John Collison is the 26-year-old president and co-founder of Stripe, an online-payment service that he set up with his brother Patrick in 2010. More than 100,000 companies are powered by Stripe, which operates in ten offices across 25 countries.
Since launching publicly in 2011, it has received more than $450 million (£347m) funding from investors including CapitalG, General Catalyst, Visa, American Express, Peter Thiel and Elon Musk.
Today, it is worth more than $9.2 billion. We asked Collison to share his entrepreneurial learnings.
You don’t have to know how to code, but it helps
“One of the myths you see in entrepreneurship is that people have this dream one night, wake up the next morning and start building it. It’s actually much more of an iterative process,” he says.
“The advantage coders have is a really short feedback loop. The accelorator Y Combinator has a motto that, during the programme, the only things you should be doing are writing code and talking to customers. If you’re able to code, then it can be the same person.”
Be mindful of the past
“People tend to pay too little attention to history – the history of Silicon Valley and American business – and think they’re the first people to come across a problem. For Stripe, being inventive is just about applying the right solutions from other areas.”
Niche developer problems can be big commercial opportunities
“Our initial idea with Stripe was that for people like us – those building apps and websites – it was incredibly difficult to take payments. So with an open mind, and maybe a useful lack of knowledge about the industry, we started building a payment product,” Collison says.
“What we didn’t realise was that the problem was actually much broader. One, the problem was applicable all around the world. Two, it was relevant not just to new companies starting out, but also to the Salesforces, the Walmarts and the Twitters.”
Be willing to wait years to hire the right person
“If you’re building a team to solve a problem that might take a decade, it would be really bad short-term optimisation to hire the person who doesn’t seem quite right. It means you can’t scale as quickly, but we’re perfectly fine with that.”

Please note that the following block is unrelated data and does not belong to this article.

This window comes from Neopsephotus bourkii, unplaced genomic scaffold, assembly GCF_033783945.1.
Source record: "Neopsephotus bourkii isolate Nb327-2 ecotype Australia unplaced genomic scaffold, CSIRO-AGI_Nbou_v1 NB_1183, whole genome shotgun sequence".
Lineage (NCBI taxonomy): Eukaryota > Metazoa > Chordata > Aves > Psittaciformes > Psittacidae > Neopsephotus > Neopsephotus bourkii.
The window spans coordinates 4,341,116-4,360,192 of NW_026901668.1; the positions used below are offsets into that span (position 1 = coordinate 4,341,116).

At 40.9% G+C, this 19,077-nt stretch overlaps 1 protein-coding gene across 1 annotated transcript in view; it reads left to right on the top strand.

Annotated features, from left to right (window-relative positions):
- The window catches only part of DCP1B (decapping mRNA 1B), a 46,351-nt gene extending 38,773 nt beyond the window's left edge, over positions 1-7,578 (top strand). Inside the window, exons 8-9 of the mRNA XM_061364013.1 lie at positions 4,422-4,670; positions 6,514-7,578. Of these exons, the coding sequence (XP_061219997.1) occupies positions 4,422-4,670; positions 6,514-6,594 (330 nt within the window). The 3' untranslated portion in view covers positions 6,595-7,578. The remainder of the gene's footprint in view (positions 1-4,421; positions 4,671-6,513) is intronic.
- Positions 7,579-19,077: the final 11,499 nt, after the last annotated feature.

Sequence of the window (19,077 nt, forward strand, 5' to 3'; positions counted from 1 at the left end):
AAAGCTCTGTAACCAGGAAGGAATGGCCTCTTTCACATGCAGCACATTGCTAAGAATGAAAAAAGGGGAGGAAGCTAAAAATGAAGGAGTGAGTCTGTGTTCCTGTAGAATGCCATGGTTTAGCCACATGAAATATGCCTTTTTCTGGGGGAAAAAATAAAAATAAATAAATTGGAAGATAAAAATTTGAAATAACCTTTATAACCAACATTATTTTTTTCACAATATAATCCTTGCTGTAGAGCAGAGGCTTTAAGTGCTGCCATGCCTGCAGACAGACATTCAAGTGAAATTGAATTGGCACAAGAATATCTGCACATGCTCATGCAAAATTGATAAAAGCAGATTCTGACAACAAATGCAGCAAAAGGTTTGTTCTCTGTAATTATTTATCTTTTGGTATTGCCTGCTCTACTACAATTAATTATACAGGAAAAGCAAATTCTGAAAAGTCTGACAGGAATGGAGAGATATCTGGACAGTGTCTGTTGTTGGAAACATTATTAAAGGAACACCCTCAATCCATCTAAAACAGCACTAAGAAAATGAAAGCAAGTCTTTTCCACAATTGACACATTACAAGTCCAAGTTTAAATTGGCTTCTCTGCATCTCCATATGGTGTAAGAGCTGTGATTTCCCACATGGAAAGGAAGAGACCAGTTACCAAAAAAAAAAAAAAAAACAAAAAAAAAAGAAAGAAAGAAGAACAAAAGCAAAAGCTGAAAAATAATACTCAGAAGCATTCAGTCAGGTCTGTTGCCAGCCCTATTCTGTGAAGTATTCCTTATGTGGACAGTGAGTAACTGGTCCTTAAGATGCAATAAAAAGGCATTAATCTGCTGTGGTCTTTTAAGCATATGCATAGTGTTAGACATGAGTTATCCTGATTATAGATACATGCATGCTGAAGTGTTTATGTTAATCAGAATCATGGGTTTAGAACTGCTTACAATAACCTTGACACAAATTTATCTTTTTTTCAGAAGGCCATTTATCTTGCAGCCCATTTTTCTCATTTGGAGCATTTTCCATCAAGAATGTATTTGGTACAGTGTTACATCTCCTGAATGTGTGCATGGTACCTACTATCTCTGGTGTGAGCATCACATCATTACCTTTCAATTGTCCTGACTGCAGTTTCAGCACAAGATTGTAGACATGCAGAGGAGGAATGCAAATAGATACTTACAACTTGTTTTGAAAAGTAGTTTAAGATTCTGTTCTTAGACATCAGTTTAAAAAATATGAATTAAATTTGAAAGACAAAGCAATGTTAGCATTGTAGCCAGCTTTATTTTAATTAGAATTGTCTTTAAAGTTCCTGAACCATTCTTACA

Corporate culture can be set
“A lot of companies talk about ‘culture’ like the force in Star Wars – it’s this mysterious thing that floats around. But for us it’s very operational. We try to be deliberate about it, write it down, talk to new hires about it on the first day and hold people accountable for it. It will come up in performance reviews. It could be a reason we promote someone.”
- Born in Limerick, Ireland, the second eldest of three children
- Started secondary school at Castletroy College, Limerick
- Co-founded online auction-management system Shuppa
- Rebranded Shuppa as Auctomatic
- Sold Auctomatic to Live Current Media for $5 million
- Began studies at Harvard University
- Received Y Combinator funding for Stripe
- Publicly launched Stripe with his brother, Patrick
- Stripe secured $150 million of series D investment
- Forbes names Collison the youngest self-made billionaire
Go global fast
“We probably waited too long before we started scaling our international operations in a big way. That wasn’t a huge mistake in the scheme of things, but our ten global offices have helped us build up our business in Europe, Singapore and Australia. In retrospect, I would have done that sooner.”
Stripe is making it easier for British businesses to sell to Chinese customers
Business opportunities aren’t static
“One principle that people often miss is that you need two sides of the scale coin. A business idea needs to be approachable so you can get a product people will pay for off the ground fairly quickly, and yet there needs to be growth [potential],” he says.
“Microsoft couldn’t have started in the enterprise-contracts market, because it didn’t have the expertise or credibility. Yet, it couldn’t have stayed with just operating systems because it just wasn’t a big enough market.”
Everything that will be invented has not yet been invented
“It’s easy for people to think the best opportunities are taken. I absolutely don’t think that is true at all. My advice to my younger self would be not to be too OK with the ways the world is broken, and instead see them as opportunities. For instance, I don’t think anyone’s particularly happy with their mobile-phone provider. If a better provider were to come around, I don’t think anyone would be particularly surprised.”
Investors don’t help in the way you might imagine
“Their domain expertise is not ‘the industry’ – their domain expertise is building a company. As you grow a business, there are all sorts of things you find yourself figuring out for the first time, things that aren’t second nature, such as how to grow a sales team or have a productive engineering organisation. Several investors at Stripe have scaled companies in the past and have been really useful because they’ve seen those dynamics before.”